How to Reduce Your Heating Bills This Winter

Grab a coat, warm up by the fire and take a look at these wallet-friendly heating strategies.

Young woman relax on red armchair by home fireplace
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Also close the fireplace dampers, so air doesn't escape through the chimney, Lano recommends. And if you set your water heater at 120 degrees – "many are preset at 140 degrees," Lano says – you likely won't notice a difference, but it'll take less power to keep your water hot.

Here are some other easy-to-do strategies you might want to consider, courtesy of Katie Ross, education and development manager at American Consumer Credit Counseling: Make sure your heat vents, registers and radiators are free of obstructions, close doors to rooms you infrequently use and don't run the fan after a shower since that humidity will warm up the next room – at least for a while.

[See: 8 Energy-Efficient Home Improvements That Save Money.]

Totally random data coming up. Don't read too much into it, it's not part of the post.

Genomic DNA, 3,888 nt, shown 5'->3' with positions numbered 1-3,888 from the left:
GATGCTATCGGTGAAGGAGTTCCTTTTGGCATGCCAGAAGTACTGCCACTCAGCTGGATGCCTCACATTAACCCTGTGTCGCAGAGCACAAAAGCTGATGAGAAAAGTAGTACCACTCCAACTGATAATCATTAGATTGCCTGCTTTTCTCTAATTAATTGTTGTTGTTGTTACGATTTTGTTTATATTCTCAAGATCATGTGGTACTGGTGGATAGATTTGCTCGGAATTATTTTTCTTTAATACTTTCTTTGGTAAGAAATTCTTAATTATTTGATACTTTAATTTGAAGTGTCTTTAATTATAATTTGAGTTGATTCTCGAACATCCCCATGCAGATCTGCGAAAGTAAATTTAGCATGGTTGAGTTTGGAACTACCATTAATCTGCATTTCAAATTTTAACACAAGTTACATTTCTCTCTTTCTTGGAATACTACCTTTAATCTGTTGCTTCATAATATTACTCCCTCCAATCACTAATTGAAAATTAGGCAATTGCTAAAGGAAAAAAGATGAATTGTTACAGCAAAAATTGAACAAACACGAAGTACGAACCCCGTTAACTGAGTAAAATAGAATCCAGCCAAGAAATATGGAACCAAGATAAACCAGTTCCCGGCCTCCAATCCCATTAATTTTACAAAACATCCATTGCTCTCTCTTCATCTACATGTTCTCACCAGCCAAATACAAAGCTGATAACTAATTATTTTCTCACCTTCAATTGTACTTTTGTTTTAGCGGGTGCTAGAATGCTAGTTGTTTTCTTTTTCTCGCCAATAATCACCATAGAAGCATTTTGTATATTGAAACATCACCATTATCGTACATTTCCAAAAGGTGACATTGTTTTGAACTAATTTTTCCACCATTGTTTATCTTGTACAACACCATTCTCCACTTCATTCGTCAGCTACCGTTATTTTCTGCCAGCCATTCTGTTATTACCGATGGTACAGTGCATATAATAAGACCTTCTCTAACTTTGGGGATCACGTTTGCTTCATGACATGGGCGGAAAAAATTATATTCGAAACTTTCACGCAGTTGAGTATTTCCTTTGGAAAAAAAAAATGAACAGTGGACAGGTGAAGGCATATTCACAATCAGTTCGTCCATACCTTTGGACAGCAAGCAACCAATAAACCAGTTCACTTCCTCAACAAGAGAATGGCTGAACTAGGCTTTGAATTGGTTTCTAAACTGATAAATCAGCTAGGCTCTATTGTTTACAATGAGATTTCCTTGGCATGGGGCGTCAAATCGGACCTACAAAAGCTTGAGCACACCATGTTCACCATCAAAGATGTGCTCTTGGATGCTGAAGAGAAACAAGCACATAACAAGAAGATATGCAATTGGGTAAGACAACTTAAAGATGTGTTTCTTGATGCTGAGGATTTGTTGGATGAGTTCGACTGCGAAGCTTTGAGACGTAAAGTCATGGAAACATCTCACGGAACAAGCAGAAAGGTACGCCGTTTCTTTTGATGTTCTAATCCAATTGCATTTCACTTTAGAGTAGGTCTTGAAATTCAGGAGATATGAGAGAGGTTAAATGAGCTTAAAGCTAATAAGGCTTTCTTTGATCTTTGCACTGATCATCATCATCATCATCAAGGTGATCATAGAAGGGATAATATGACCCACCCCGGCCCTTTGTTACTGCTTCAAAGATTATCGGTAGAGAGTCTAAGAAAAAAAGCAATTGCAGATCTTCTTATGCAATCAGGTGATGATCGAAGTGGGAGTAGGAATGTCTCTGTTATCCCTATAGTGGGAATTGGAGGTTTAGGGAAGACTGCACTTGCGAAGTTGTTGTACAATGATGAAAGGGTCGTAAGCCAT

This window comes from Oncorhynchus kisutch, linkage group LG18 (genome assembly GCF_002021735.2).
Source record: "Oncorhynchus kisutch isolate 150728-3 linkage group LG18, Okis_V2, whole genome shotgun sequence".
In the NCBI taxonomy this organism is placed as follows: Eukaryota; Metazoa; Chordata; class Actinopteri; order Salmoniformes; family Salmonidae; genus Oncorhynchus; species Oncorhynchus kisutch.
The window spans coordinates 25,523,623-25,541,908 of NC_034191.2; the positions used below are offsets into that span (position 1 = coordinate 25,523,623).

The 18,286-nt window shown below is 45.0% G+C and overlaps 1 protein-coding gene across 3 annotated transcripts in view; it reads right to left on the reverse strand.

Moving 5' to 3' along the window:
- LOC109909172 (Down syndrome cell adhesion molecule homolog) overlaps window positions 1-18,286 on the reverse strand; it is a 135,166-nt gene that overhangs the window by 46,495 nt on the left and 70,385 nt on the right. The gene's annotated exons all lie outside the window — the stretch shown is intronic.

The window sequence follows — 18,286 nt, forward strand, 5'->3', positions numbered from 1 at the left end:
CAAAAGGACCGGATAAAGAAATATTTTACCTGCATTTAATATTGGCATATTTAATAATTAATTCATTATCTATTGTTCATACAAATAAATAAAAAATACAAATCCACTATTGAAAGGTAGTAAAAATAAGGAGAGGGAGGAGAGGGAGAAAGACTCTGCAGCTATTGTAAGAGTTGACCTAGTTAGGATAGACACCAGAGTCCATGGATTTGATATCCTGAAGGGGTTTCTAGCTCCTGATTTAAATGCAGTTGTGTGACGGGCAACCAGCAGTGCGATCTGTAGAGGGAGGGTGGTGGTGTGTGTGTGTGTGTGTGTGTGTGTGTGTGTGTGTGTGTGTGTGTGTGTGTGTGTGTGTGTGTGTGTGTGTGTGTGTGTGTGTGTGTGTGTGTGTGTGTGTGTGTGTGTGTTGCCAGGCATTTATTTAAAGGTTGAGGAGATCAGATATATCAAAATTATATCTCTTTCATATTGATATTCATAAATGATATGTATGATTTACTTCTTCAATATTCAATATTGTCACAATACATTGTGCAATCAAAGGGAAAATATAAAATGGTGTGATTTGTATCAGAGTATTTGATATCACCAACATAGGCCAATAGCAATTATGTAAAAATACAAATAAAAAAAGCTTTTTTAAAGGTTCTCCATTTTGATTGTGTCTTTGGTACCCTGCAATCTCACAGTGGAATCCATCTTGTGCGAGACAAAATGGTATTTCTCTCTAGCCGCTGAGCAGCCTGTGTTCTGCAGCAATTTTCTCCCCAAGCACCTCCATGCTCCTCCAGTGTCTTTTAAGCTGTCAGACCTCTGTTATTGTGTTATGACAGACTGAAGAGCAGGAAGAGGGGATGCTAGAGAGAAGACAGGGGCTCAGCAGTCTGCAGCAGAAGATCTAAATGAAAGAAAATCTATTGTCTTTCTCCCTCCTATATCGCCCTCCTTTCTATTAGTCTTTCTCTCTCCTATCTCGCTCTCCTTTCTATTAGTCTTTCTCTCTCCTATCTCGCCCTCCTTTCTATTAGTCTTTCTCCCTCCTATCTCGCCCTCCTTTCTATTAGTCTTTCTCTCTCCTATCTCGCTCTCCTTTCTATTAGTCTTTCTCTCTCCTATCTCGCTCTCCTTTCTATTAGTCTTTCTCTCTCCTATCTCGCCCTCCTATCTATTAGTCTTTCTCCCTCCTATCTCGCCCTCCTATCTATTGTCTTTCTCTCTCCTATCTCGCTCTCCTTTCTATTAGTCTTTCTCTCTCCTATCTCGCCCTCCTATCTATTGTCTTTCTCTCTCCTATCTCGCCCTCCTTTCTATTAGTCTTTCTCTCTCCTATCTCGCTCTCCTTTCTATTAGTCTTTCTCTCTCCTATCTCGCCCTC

If you're going to be gone for the day, turn down the thermostat. (Most energy experts say it's a myth that it costs more to reheat a home than keep the house in a constant state of warmth.) And remember to clean out your heater's air filter. That's about as basic as it gets, but if you're a new homeowner or newly divorced and your ex used to do it, you may not realize this is a simple chore that can bring your heater to a complete stop if not done. An air filter generally costs between $4 and $15, usually depending on the size and brand; having a heating professional come out to tell you that you need to buy an air filter can cost around $100.

Average cost you'll initially incur: Not a dime.

Corrected on 01/16/2014: A previous version of this story misstated the heat-loss reduction of window film.

Corrected on 01/17/2014: A previous version of this article misattributed a quote about white sales.